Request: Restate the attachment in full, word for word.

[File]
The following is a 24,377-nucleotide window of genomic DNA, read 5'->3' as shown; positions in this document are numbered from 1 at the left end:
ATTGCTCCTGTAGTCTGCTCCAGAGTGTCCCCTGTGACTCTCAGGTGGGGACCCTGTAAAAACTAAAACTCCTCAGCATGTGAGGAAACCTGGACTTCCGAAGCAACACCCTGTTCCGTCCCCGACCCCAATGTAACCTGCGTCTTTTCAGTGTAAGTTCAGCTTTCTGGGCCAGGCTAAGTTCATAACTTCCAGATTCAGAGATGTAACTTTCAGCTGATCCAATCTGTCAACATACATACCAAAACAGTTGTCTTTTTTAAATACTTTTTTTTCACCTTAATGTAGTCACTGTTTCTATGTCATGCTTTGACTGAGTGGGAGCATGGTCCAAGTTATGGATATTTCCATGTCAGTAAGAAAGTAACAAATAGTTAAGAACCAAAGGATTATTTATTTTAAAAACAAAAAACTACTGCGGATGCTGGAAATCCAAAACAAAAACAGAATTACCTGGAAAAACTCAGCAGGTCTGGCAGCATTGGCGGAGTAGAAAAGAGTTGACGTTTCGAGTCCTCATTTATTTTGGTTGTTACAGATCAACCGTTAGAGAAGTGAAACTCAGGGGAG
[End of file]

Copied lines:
The following is a 24,377-nucleotide window of genomic DNA, read 5'->3' as shown; positions in this document are numbered from 1 at the left end:
ATTGCTCCTGTAGTCTGCTCCAGAGTGTCCCCTGTGACTCTCAGGTGGGGACCCTGTAAAAACTAAAACTCCTCAGCATGTGAGGAAACCTGGACTTCCGAAGCAACACCCTGTTCCGTCCCCGACCCCAATGTAACCTGCGTCTTTTCAGTGTAAGTTCAGCTTTCTGGGCCAGGCTAAGTTCATAACTTCCAGATTCAGAGATGTAACTTTCAGCTGATCCAATCTGTCAACATACATACCAAAACAGTTGTCTTTTTTAAATACTTTTTTTTCACCTTAATGTAGTCACTGTTTCTATGTCATGCTTTGACTGAGTGGGAGCATGGTCCAAGTTATGGATATTTCCATGTCAGTAAGAAAGTAACAAATAGTTAAGAACCAAAGGATTATTTATTTTAAAAACAAAAAACTACTGCGGATGCTGGAAATCCAAAACAAAAACAGAATTACCTGGAAAAACTCAGCAGGTCTGGCAGCATTGGCGGAGTAGAAAAGAGTTGACGTTTCGAGTCCTCATTTATTTTGGTTGTTACAGATCAACCGTTAGAGAAGTGAAACTCAGGGGAG